Beloved tells a story of complicated motherly love that is different from the romantic image sold by Hollywood. Sethe saves her daughter, named Beloved, by making a horrible, complicated decision for which she suffers intense emotional trauma. My mother was raised by her abusive schizophrenic grandmother with her four cousins. Although she was the color of peanut butter, she was the darkest girl. Her childhood was filled with physical and sexual abuse all rooted in religion and the color of her skin. She felt that her mother had abandoned her, which undermined her self-esteem and made her feel out of place in the world. So when I was born, a high yellow blue-eyed curly haired infant, she treated me like a baby doll. She said “I just could not believe that something so beautiful could come from me.” She showered me with praise and adoration and told me that no one would ever hurt me, that nobody would ever take her from me. She was overprotective. She was loving. She was the perfect mother. So for all of my childhood I was certain that a mother’s love could never be broken — that it was the strongest thing in the world. I was thus completely unprepared emotionally for her fall into drug addiction and jail.
As a teenager who did not understand the concepts of addiction and self-medicating to sublimate emotional pain, I felt betrayed and abandoned by my mother. Morrison’s novel Beloved helped me to understand that a mother’s love can manifest in a plethora of ways when she lives in a world of violence. Sethe, the runaway slave who kills her own child rather than see her returned to bondage, does the best she can to love and protect the children she has later. She is of course deeply traumatized, which hobbles her ability to nurture her living children. By analyzing Sethe’s response to having been given a second chance at mothering, I could see my mother through a completely new lens. I didn’t want to haunt my mother like the ghost of Beloved. My mother is still battling her addiction, but I can see her humanity and love her, while holding her accountable for her decisions. We are on a journey of healing.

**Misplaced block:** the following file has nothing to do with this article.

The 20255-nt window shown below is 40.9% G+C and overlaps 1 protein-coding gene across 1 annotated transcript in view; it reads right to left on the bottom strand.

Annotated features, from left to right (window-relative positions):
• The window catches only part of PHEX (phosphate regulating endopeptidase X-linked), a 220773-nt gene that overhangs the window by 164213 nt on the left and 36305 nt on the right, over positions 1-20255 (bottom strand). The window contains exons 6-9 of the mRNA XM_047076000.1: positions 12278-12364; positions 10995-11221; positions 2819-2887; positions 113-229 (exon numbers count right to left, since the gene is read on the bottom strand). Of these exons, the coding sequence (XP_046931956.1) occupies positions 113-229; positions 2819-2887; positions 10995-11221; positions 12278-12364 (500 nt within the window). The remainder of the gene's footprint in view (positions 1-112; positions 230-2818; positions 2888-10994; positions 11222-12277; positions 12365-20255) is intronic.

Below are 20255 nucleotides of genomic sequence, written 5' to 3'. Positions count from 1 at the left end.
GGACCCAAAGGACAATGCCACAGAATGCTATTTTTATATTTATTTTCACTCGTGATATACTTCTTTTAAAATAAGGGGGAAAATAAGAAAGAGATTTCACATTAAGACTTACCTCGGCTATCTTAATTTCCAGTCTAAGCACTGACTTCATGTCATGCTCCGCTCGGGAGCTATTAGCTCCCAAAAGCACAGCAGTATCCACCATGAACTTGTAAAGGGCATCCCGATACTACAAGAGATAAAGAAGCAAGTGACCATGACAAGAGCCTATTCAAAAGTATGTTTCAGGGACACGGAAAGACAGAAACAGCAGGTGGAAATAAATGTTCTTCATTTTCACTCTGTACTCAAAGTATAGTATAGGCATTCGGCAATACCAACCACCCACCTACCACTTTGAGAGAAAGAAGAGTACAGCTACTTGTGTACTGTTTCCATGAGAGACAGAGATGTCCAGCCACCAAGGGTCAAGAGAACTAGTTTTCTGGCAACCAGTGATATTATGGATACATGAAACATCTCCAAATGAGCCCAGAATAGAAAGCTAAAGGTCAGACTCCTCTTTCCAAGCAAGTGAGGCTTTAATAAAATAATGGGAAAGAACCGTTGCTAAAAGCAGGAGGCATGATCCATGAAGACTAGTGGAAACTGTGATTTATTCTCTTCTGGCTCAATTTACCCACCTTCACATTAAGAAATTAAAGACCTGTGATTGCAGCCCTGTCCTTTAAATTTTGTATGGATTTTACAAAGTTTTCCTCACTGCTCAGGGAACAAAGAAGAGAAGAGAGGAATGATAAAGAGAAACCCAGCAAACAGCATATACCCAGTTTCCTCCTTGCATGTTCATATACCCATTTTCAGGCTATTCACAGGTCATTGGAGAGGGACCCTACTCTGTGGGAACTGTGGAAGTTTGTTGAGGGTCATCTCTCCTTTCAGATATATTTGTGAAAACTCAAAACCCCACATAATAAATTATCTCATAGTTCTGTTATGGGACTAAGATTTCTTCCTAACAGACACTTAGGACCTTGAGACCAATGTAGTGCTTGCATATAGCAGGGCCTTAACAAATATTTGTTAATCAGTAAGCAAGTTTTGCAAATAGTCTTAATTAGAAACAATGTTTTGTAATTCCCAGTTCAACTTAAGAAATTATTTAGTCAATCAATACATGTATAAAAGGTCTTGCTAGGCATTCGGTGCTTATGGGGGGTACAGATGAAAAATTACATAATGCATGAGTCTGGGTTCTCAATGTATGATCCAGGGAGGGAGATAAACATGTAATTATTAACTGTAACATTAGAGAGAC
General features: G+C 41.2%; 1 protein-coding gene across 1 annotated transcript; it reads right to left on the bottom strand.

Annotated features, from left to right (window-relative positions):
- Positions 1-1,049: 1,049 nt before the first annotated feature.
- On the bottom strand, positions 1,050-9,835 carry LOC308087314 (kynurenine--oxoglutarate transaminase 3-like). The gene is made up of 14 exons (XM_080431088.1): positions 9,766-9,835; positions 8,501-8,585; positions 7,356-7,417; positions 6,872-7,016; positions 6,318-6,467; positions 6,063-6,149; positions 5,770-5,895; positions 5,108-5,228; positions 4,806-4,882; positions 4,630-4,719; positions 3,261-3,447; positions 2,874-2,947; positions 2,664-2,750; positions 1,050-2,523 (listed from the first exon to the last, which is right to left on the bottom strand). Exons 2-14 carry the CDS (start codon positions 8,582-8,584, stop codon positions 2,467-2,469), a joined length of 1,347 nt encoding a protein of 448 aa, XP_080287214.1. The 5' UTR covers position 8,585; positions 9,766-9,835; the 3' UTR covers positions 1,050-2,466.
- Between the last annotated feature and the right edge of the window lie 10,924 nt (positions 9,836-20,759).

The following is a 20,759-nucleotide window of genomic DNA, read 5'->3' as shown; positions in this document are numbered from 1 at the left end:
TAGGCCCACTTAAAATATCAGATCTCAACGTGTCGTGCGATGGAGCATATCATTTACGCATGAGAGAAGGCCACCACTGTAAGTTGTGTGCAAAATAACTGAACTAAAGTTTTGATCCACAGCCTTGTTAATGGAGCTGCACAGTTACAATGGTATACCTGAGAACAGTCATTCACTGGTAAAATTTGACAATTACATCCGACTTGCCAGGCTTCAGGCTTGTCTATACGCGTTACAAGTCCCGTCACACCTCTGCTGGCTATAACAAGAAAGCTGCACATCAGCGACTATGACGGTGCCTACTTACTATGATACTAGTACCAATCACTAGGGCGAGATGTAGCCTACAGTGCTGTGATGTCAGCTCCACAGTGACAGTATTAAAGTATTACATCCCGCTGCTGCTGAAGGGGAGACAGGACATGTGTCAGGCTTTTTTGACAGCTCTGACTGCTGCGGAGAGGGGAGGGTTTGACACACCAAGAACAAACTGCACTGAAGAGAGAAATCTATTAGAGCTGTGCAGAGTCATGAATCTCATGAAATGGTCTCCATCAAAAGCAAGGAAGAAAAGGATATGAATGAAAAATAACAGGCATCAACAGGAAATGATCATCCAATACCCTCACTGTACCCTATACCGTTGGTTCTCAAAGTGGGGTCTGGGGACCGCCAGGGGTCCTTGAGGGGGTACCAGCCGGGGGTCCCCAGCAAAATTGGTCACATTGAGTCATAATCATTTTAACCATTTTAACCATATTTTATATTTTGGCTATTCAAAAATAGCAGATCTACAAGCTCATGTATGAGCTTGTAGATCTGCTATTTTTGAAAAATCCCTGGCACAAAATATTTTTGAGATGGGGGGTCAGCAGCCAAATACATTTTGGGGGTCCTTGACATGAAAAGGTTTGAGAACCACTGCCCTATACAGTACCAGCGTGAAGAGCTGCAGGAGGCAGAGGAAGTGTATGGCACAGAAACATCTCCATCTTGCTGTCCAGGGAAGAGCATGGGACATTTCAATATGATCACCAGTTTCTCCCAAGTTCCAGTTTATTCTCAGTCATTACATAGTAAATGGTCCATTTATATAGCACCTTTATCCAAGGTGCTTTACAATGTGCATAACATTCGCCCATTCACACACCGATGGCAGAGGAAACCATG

In a black trans woman’s life, community is intrinsic to survival. In 1997, when I was on the cusp of my life as an activist, I read Paradise. The novel is about a black community led by men who turn their rage on a group of ostracized women who have found refuge in a place called the Convent. Three years after reading that novel, I won a First Amendment right victory when I successfully sued my high school for the right to attend the prom in the gender-affirming attire of my choosing. I began my matriculation as the first openly trans woman who was forced to live in a male dorm at the HBCU Jackson State University in the deeply conservative town of Jackson, Mississippi.
I could not have survived those ordeals without the help of community. I owe my emotional well being to the black and or femme community; to my white feminist English teacher, who gave me the phone number of the ACLU, which helped me win my case in high school; to the gray-eyed Alpha Kappa Alpha at the college admission office who waived my out-of-state fees so that I could afford to be admitted; to the tall, dark dean of students who protected me from expulsion after I got into a fight with a bully during my sophomore year of college; and to my natural hair Aunt Georgia, who filled my refrigerator with food when I had no money. I owe much to the black young femme students, male and female, who showed me love and support while I went through the perils of being first to do what I was doing. Like the women in Paradise who found refuge in the convent, I found a safe haven in the black femme community. Because of them, I knew that I would never be alone and that somebody always had my back, and that I would survive because I had a safe place to be.
Toni Morrison’s characters are complex and unique. By focusing in her novels on the least among us, Ms. Morrison transcended identity barriers. Her stories help me heal and grow my relationships with myself, my family and my community. She will continue to be beacons of light for generations to come.